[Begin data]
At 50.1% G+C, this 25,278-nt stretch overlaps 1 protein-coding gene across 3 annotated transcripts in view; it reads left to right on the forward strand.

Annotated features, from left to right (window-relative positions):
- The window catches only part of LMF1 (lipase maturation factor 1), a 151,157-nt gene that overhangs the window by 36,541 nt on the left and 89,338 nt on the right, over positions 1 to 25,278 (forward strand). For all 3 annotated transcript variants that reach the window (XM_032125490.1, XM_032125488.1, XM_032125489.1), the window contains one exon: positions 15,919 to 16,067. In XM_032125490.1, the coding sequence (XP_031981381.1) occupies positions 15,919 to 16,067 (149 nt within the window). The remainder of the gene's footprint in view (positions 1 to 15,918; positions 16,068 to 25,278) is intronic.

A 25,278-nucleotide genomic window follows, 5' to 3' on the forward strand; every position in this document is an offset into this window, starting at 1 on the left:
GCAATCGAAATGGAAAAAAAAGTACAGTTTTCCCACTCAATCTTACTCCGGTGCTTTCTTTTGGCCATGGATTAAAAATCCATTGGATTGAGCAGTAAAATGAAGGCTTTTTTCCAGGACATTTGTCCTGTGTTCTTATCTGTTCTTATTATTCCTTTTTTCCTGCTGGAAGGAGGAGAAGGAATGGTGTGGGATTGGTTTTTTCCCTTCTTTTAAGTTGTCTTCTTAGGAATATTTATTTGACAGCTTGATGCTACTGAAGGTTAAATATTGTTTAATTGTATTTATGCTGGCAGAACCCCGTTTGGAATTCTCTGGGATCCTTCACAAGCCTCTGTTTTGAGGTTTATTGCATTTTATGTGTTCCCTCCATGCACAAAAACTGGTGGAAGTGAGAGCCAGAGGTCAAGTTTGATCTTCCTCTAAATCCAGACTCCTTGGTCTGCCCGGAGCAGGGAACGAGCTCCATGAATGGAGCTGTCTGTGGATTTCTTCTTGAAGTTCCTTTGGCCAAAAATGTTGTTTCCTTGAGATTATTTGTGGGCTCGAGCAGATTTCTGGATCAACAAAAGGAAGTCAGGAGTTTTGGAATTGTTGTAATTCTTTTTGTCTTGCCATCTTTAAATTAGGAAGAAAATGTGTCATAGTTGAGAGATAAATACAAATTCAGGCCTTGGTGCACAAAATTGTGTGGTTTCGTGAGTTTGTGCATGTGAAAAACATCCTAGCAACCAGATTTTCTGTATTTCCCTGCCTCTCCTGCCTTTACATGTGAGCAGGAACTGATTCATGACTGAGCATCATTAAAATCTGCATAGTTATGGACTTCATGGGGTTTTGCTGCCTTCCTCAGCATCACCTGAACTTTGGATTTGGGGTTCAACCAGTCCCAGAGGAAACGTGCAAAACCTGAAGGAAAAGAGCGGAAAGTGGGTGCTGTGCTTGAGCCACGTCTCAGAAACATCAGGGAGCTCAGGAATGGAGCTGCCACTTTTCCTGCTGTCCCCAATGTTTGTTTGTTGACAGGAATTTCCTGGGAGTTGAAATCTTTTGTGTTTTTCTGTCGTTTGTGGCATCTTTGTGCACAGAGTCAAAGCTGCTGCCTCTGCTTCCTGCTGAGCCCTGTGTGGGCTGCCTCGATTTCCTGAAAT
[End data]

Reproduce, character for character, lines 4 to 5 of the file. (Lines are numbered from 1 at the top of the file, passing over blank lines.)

A 25,278-nucleotide genomic window follows, 5' to 3' on the forward strand; every position in this document is an offset into this window, starting at 1 on the left:
GCAATCGAAATGGAAAAAAAAGTACAGTTTTCCCACTCAATCTTACTCCGGTGCTTTCTTTTGGCCATGGATTAAAAATCCATTGGATTGAGCAGTAAAATGAAGGCTTTTTTCCAGGACATTTGTCCTGTGTTCTTATCTGTTCTTATTATTCCTTTTTTCCTGCTGGAAGGAGGAGAAGGAATGGTGTGGGATTGGTTTTTTCCCTTCTTTTAAGTTGTCTTCTTAGGAATATTTATTTGACAGCTTGATGCTACTGAAGGTTAAATATTGTTTAATTGTATTTATGCTGGCAGAACCCCGTTTGGAATTCTCTGGGATCCTTCACAAGCCTCTGTTTTGAGGTTTATTGCATTTTATGTGTTCCCTCCATGCACAAAAACTGGTGGAAGTGAGAGCCAGAGGTCAAGTTTGATCTTCCTCTAAATCCAGACTCCTTGGTCTGCCCGGAGCAGGGAACGAGCTCCATGAATGGAGCTGTCTGTGGATTTCTTCTTGAAGTTCCTTTGGCCAAAAATGTTGTTTCCTTGAGATTATTTGTGGGCTCGAGCAGATTTCTGGATCAACAAAAGGAAGTCAGGAGTTTTGGAATTGTTGTAATTCTTTTTGTCTTGCCATCTTTAAATTAGGAAGAAAATGTGTCATAGTTGAGAGATAAATACAAATTCAGGCCTTGGTGCACAAAATTGTGTGGTTTCGTGAGTTTGTGCATGTGAAAAACATCCTAGCAACCAGATTTTCTGTATTTCCCTGCCTCTCCTGCCTTTACATGTGAGCAGGAACTGATTCATGACTGAGCATCATTAAAATCTGCATAGTTATGGACTTCATGGGGTTTTGCTGCCTTCCTCAGCATCACCTGAACTTTGGATTTGGGGTTCAACCAGTCCCAGAGGAAACGTGCAAAACCTGAAGGAAAAGAGCGGAAAGTGGGTGCTGTGCTTGAGCCACGTCTCAGAAACATCAGGGAGCTCAGGAATGGAGCTGCCACTTTTCCTGCTGTCCCCAATGTTTGTTTGTTGACAGGAATTTCCTGGGAGTTGAAATCTTTTGTGTTTTTCTGTCGTTTGTGGCATCTTTGTGCACAGAGTCAAAGCTGCTGCCTCTGCTTCCTGCTGAGCCCTGTGTGGGCTGCCTCGATTTCCTGAAAT